Metro Atlanta led the nation in urban sprawl from 2000 to 2010, spreading 683 square miles, according to the U.S. Census Bureau.
The region was first by nearly double the amount of land compared to the second-place city, Dallas/Fort Worth/Arlington, at 372 square miles. Those numbers have Leon Kolankiewicz, an environmental scientist and planner, worried.
“There are two main factors (determining) sprawl: one is population density, … per capita land, … and the other is the number of residents,” said Kolankiewicz, an independent consultant based in State College, Pennsylvania. “Atlanta has been booming for 40 to 50 years now, and our indication is the growth has caused the lion’s share of that sprawl and the loss of trees that particularly comes with it.”
Kolankiewicz, Eric Ruark and Roy Beck co-authored “Paving The Piedmont: Weighing Sprawl Factors in the Emerging Piedmont Megalopolis,” a 2017 report from Arlington, Virginia-based NumbersUSA that analyzed urban sprawl data from at least two organizations.
The study area stretched from Atlanta to Raleigh, and the Piedmont is defined as the Southeast’s area from the coastal plains to the east to the Smokey and Blue Ridge Mountains to the west, going from Virginia southwest to Alabama. Kolankiewicz said 85% of the Piedmont’s urban sprawl can be attributed to population growth.
In metro Atlanta, he said he’s “very concerned” about how urban sprawl is decreasing its tree canopy and the amount of different types of undeveloped land.
“It relates to loss of open space, the loss of rural lands, which consists of natural/wildlife habitat and/or farmland, which can’t be replaced, and it relates to such issues like traffic,” Kolankiewicz said.
In the five counties the Neighbor covers, he cited data from the U.S. Department of Agriculture’s Natural Resources Conservation Service and its Natural Resources Inventory reports from 1982 through 2015 that raise concerns over urban sprawl and the loss of the tree canopy.
♦ In Bartow County, during that period, developed land jumped from 20,900 acres to 46,500 acres, a change of 123%; crop land decreased from 33,700 to 21,100 (-37%); pasture land increased from 14,100 acres to 23,200 (+65%) and forest land dropped from 197,200 to 170,800 (-13%)
♦ In DeKalb County, developed land went from 93,700 acres to 139,400 acres (+49%), crop land plummeted from 400 acres to zero, pasture land decreased from 8,200 to 1,400 (-83%) and forest land dropped from 58,000 to 19,800 (-66%).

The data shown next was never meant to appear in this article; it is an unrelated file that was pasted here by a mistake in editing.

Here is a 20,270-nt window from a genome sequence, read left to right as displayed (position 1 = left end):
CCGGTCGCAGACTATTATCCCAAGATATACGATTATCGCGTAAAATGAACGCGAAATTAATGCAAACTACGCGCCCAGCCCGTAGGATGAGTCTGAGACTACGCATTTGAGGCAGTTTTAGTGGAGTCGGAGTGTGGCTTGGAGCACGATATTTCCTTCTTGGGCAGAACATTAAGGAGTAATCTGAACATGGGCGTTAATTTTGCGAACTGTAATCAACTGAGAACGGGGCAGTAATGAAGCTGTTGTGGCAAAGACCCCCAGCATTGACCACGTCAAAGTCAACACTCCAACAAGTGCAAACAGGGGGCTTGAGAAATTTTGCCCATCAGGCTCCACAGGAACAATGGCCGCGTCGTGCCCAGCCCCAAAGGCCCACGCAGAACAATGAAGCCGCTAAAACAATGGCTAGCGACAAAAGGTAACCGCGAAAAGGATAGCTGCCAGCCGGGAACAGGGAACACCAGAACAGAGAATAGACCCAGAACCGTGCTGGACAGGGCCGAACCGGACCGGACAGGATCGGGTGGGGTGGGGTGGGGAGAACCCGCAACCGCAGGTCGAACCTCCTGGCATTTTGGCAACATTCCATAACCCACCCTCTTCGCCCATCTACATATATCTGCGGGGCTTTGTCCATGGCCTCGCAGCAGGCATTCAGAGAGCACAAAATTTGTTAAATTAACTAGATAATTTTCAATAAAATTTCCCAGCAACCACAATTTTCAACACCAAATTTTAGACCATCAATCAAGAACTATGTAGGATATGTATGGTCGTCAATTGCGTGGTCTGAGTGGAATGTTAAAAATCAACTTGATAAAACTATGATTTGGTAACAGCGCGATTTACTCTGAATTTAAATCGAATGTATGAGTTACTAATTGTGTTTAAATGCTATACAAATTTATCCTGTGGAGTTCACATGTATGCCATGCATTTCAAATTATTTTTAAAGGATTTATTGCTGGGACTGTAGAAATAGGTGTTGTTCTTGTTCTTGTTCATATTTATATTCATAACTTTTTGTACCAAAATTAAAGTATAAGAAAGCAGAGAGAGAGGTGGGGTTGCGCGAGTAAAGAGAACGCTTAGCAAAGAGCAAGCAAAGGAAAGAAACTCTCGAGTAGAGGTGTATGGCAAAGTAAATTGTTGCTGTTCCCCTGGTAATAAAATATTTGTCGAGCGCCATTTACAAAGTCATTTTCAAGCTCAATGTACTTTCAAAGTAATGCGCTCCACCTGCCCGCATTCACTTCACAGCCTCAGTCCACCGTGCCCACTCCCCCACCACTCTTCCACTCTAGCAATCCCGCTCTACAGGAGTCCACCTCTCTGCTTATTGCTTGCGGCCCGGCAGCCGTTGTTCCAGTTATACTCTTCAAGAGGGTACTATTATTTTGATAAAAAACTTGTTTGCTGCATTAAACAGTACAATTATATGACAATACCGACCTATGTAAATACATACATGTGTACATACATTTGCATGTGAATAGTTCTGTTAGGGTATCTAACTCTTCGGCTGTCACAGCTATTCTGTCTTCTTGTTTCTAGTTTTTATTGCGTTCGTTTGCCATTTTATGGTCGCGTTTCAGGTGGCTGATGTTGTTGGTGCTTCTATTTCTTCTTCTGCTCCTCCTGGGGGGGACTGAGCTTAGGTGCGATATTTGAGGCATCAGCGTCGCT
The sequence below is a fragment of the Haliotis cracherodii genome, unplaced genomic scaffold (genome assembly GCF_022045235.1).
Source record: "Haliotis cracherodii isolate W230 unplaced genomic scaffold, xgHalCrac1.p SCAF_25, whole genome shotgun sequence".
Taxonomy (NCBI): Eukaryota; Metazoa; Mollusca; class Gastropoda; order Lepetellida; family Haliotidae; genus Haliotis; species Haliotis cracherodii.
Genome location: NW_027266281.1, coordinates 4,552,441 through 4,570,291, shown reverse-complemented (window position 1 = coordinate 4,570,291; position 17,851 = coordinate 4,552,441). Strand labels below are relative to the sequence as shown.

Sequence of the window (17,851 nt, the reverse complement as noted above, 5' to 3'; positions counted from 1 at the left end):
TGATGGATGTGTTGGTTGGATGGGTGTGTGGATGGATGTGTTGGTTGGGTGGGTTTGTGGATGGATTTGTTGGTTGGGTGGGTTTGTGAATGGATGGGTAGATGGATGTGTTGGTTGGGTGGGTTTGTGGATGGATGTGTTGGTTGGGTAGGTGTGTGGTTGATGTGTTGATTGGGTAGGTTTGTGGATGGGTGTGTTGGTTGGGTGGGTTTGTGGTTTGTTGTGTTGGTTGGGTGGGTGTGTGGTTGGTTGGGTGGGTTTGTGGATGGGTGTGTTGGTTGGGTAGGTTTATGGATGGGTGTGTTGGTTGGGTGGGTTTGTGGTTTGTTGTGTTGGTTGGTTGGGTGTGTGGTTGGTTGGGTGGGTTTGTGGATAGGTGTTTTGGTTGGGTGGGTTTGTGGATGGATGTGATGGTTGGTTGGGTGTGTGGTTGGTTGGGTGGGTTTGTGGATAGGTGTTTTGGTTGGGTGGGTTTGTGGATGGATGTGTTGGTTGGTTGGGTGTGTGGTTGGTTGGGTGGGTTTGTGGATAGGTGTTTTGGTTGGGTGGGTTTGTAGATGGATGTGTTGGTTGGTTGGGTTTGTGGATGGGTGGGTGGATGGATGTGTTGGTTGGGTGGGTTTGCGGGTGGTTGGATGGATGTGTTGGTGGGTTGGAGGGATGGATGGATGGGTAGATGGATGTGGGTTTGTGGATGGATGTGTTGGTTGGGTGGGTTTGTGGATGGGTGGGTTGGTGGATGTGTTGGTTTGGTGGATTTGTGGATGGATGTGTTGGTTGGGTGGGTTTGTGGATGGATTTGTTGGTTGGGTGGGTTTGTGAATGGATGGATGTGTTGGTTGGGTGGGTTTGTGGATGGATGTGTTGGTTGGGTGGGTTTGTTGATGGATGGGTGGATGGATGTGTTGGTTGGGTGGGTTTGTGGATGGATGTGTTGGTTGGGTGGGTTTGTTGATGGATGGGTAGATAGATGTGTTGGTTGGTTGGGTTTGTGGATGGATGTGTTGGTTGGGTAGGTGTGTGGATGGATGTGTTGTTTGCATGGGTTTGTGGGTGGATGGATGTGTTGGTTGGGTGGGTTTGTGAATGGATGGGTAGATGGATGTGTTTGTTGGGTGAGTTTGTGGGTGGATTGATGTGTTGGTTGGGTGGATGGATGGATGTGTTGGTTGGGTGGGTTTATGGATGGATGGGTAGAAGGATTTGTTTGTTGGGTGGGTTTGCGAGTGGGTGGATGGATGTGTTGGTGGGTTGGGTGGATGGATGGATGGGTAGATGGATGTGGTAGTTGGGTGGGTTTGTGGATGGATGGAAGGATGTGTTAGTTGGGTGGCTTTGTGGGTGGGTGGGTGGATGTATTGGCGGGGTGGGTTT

♦ In Douglas County, developed land rose from 31,400 acres to 55,500 in 2015 (+77%), crop land fell from 40,000 acres to 1,000 (-75%), pasture land plummeted 9,300 to 4,800 (-48%) and forest land decreased 77,100 to 60,000 (-22%).
♦ In Fulton County, developed land jumped from 145,600 acres to 231,200 (+59%), crop land plummeted 3,800 to zero, pasture land fell from 35,900 to 12,700 (-65%) and forest land decreased from 129,700 to 74,600 (-42%).
♦ In Paulding County, developed land skyrocketed from 6,600 to 52,400 acres (+594%), crop land plummeted from 8,000 to 100 (-99%), pasture land fell from 16,200 to 13,700 (-15%) and forest land dropped from 159,400 to 125,300 (-21%).
“(With) the amount of sprawl for the five counties, for four of the five, 100% was related to the population growth, not increasing per-capita land consumption,” Kolankiewicz said. “The only one was DeKalb, which was 72% due to population.”
Metro Atlanta, which has a population of just over 6 million, according to the bureau’s 2019 estimate, is the nation’s fourth-fastest growing city.
“In general, Atlanta’s sprawl rate has slowed some in recent years because of the Great Recession, but the population has only increased,” Kolankiewicz said. “Previously, both in Atlanta and elsewhere around the county, roughly half of the sprawl was related to population growth and also was related to low-density development like strip malls, residential and commercial development, McMansions and roadside construction. I think it’s both good and bad. Certainly in this age of COVID-19, there’s been an increase in concern on taking mass transit to make us more vulnerable to contracting the (virus). A lot of times people don’t want to see density increase in their neighborhood.”
When asked what residents can do to restore metro Atlanta’s tree canopy and reduce sprawl, he said, “In terms of sprawl, local governments, if they want to minimize the amount of sprawl, should look at smart-growth measures.”
Kolankiewicz also pointed to the city of Charlotte, which is planting new trees in areas where the tree canopy is low and where there was tree canopy removal to help restore the tree canopy.
“It can take place, but it will take 50 to 100 years,” he said. “The citizens should be engaged and do what they can to protect their tree canopy.”
To view the “Paving the Piedmont” report, visit https://bit.ly/3fVPp47.